Collegiate Commons Inc.

Collegiate Commons Inc., the publisher of The Indiana Commons, is a 501(c)(3) news and educational organization dedicated to preserving the Christian intellectual and social tradition, while promoting civic virtue in the next generation.

Our logo emphasizes our belief that the two are inherently tied. The torch on Indiana’s flag, which represents the civic virtues of liberty and enlightenment, is carried by a pelican, which represents the Christian virtue of self-sacrifice.

Both provide life and spirit to the local community, which part of our name, the commons – land historically shared by the community and utilized for the common good – points towards.

As journalists, not by trade, but by passion, we view it as our highest duty to share this light far and wide. To truly understand the world around us, we have to understand the local community, and to understand the local community, we often have to shine a light on its darkest corners.

“Nothing is covered up that will not be revealed, or hidden that will not be known. Therefore whatever you have said in the dark shall be heard in the light, and what you have whispered in private rooms shall be proclaimed on the housetops.” (Luke 12:2-3)

Our History

The Indiana Commons began as The Collegiate Commons in the Summer of 2023. It took on the legacy of a long history of student journalism at IUPUI.

Downtown Indianapolis

IUPUI’s first student paper, The Sagamore, which had replaced the IU Onomatopoeia and the Purdue Component, served an important role in giving students a voice and helping to unite a newly formed campus. However, it was impacted by societal changes such as the development of internet that ultimately led to the demise of local journalism. It lost its independence, became a class, and died around 2009. In 2011, The Campus Citizen appeared to take up its mantle.

While our founding editor was an editor of that paper, he was a firm believer in the liberal tradition and in the important role that neutral journalism played in local communities. Over time, it became clear, however, that there was a serious problem facing that publication and the industry as a whole.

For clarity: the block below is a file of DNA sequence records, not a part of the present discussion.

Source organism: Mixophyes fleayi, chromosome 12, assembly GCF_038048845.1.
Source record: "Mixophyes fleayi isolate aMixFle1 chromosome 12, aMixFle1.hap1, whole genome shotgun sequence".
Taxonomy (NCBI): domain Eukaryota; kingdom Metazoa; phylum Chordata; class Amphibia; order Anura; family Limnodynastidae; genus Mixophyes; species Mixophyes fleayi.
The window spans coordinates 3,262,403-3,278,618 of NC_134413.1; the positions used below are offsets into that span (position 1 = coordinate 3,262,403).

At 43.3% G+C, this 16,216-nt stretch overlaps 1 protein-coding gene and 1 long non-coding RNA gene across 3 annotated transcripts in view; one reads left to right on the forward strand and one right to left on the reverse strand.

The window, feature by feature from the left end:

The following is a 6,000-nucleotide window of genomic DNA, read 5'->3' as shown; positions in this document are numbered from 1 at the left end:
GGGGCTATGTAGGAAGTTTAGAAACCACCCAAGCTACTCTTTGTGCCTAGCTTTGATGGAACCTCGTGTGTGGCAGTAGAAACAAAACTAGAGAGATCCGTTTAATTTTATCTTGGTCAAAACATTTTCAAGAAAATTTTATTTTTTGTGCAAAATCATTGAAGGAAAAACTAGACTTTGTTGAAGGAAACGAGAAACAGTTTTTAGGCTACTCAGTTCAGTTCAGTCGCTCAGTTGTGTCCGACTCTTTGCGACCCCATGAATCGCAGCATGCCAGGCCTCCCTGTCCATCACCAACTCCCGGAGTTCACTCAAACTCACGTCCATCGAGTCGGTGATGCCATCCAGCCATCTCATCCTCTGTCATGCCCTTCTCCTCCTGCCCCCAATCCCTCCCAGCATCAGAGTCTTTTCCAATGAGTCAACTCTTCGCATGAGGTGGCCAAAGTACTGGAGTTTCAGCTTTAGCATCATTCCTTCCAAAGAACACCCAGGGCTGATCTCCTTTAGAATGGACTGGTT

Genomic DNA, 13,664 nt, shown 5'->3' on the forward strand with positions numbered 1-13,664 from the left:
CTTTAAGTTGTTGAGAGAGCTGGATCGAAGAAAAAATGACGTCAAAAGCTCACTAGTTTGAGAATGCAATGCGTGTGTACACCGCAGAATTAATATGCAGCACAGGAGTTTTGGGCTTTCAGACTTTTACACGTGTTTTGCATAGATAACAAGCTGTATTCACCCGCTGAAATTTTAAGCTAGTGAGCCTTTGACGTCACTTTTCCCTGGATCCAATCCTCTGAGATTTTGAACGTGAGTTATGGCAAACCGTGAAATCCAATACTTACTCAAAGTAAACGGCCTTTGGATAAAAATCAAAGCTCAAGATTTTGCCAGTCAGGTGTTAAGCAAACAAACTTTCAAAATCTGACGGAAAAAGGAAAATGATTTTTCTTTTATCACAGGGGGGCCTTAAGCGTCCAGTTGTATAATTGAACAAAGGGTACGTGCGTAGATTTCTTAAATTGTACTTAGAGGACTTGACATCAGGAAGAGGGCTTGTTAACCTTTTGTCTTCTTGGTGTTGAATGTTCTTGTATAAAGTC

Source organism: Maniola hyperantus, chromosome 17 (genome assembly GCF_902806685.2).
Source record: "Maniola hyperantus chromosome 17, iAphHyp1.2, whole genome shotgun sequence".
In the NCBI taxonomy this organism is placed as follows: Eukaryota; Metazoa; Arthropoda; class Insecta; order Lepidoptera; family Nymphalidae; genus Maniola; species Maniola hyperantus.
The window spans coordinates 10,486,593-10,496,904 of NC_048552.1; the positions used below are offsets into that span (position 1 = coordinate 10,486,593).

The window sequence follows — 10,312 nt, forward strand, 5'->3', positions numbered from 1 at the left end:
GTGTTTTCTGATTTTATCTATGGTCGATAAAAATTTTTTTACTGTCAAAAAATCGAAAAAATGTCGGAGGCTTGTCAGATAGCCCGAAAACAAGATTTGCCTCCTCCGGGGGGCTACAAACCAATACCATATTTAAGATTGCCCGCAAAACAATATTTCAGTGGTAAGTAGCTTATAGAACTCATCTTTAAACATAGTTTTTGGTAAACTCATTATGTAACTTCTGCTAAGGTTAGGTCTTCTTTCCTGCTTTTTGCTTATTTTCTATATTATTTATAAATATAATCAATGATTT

Journalism exists in a bubble and has lost its connection to the local community, as it has largely become beholden to corporate interests, credentialism, and cultural institutions that have lost their way. As a result, it has marginalized community members from the vast portions of our state who value their faith in God, family, and love their local communities.

After consulting with several local community members, some politically minded students at multiple Indianapolis universities, journalists from The Chicago Civic Update, and the Intercollegiate Studies Institute, The Collegiate Commons was born in the Fall of 2023. The time was ripe, as Indiana University’s ambitions were growing in the city, and Indiana University-Indianapolis and Purdue in Indianapolis would be born less than a year later.

We recognized, however, that the issue is much bigger than one institution. Local communities as a whole are dying, and local journalism with them. The death of the local community – along with the death of the local church – is directly tied with many of the issues that college students and Americans as a whole face today. Homeownership and a stable family life – once hallmarks of the American Dream – appear further and further away for the average person.

The Collegiate Commons formed a partnership with The American Commons, a national publication founded in 2021, that led to a partial merger in the summer of 2023, and the creation of a new publication, The Indiana Commons, to better address these issues.

Our focus

None of the founding writers of The Collegiate Commons were looking to go into journalism as a career. They wrote, and they continue to write, because they care about their campuses and their communities.

Because of its commitment to independence and remaining non-partisan, it does not lobby, nor does it take political-party funding. This gives it the freedom to report honestly about the issues and events that matter most to students.

Despite our editors and contributors coming from a variety of political perspectives and faith traditions, The Indiana Commons editorial focus is staunchly pro-family, pro-community, and pro-student, with an emphasis on human dignity at all stages of life and in every vocation of life.